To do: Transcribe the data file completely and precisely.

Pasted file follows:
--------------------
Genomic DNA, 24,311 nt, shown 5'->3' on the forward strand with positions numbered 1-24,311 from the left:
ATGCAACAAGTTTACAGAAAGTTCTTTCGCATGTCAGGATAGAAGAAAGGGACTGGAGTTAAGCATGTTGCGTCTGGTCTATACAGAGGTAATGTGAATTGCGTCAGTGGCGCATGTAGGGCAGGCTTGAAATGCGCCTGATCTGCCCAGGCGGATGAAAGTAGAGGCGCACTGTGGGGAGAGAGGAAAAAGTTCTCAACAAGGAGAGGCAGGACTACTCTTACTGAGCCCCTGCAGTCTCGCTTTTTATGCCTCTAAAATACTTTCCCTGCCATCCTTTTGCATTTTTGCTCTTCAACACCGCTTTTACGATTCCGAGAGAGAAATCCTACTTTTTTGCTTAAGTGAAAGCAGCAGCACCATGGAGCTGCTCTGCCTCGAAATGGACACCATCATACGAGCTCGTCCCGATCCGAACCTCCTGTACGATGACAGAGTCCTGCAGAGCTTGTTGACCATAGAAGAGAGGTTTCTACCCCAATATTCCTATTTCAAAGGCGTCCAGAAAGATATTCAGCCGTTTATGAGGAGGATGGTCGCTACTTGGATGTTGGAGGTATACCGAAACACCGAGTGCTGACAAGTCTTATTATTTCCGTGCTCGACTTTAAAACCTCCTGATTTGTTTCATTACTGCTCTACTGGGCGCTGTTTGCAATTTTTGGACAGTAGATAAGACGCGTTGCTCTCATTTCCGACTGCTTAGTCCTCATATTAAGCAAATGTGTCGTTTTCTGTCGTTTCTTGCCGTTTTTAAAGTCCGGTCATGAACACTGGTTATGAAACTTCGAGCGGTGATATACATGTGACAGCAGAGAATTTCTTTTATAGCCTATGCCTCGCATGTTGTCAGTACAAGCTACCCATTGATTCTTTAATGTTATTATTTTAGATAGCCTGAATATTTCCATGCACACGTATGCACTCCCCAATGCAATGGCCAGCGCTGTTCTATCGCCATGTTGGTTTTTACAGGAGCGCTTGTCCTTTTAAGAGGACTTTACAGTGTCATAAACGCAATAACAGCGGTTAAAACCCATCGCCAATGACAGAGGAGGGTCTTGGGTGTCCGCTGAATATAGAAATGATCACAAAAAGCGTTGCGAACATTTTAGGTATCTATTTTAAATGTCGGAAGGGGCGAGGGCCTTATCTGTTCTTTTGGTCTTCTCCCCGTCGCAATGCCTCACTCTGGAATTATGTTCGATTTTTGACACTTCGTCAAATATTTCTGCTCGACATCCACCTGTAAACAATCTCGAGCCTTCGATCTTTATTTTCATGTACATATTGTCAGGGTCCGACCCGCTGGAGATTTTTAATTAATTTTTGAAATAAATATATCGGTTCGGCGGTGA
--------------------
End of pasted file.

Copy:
Genomic DNA, 24,311 nt, shown 5'->3' on the forward strand with positions numbered 1-24,311 from the left:
ATGCAACAAGTTTACAGAAAGTTCTTTCGCATGTCAGGATAGAAGAAAGGGACTGGAGTTAAGCATGTTGCGTCTGGTCTATACAGAGGTAATGTGAATTGCGTCAGTGGCGCATGTAGGGCAGGCTTGAAATGCGCCTGATCTGCCCAGGCGGATGAAAGTAGAGGCGCACTGTGGGGAGAGAGGAAAAAGTTCTCAACAAGGAGAGGCAGGACTACTCTTACTGAGCCCCTGCAGTCTCGCTTTTTATGCCTCTAAAATACTTTCCCTGCCATCCTTTTGCATTTTTGCTCTTCAACACCGCTTTTACGATTCCGAGAGAGAAATCCTACTTTTTTGCTTAAGTGAAAGCAGCAGCACCATGGAGCTGCTCTGCCTCGAAATGGACACCATCATACGAGCTCGTCCCGATCCGAACCTCCTGTACGATGACAGAGTCCTGCAGAGCTTGTTGACCATAGAAGAGAGGTTTCTACCCCAATATTCCTATTTCAAAGGCGTCCAGAAAGATATTCAGCCGTTTATGAGGAGGATGGTCGCTACTTGGATGTTGGAGGTATACCGAAACACCGAGTGCTGACAAGTCTTATTATTTCCGTGCTCGACTTTAAAACCTCCTGATTTGTTTCATTACTGCTCTACTGGGCGCTGTTTGCAATTTTTGGACAGTAGATAAGACGCGTTGCTCTCATTTCCGACTGCTTAGTCCTCATATTAAGCAAATGTGTCGTTTTCTGTCGTTTCTTGCCGTTTTTAAAGTCCGGTCATGAACACTGGTTATGAAACTTCGAGCGGTGATATACATGTGACAGCAGAGAATTTCTTTTATAGCCTATGCCTCGCATGTTGTCAGTACAAGCTACCCATTGATTCTTTAATGTTATTATTTTAGATAGCCTGAATATTTCCATGCACACGTATGCACTCCCCAATGCAATGGCCAGCGCTGTTCTATCGCCATGTTGGTTTTTACAGGAGCGCTTGTCCTTTTAAGAGGACTTTACAGTGTCATAAACGCAATAACAGCGGTTAAAACCCATCGCCAATGACAGAGGAGGGTCTTGGGTGTCCGCTGAATATAGAAATGATCACAAAAAGCGTTGCGAACATTTTAGGTATCTATTTTAAATGTCGGAAGGGGCGAGGGCCTTATCTGTTCTTTTGGTCTTCTCCCCGTCGCAATGCCTCACTCTGGAATTATGTTCGATTTTTGACACTTCGTCAAATATTTCTGCTCGACATCCACCTGTAAACAATCTCGAGCCTTCGATCTTTATTTTCATGTACATATTGTCAGGGTCCGACCCGCTGGAGATTTTTAATTAATTTTTGAAATAAATATATCGGTTCGGCGGTGA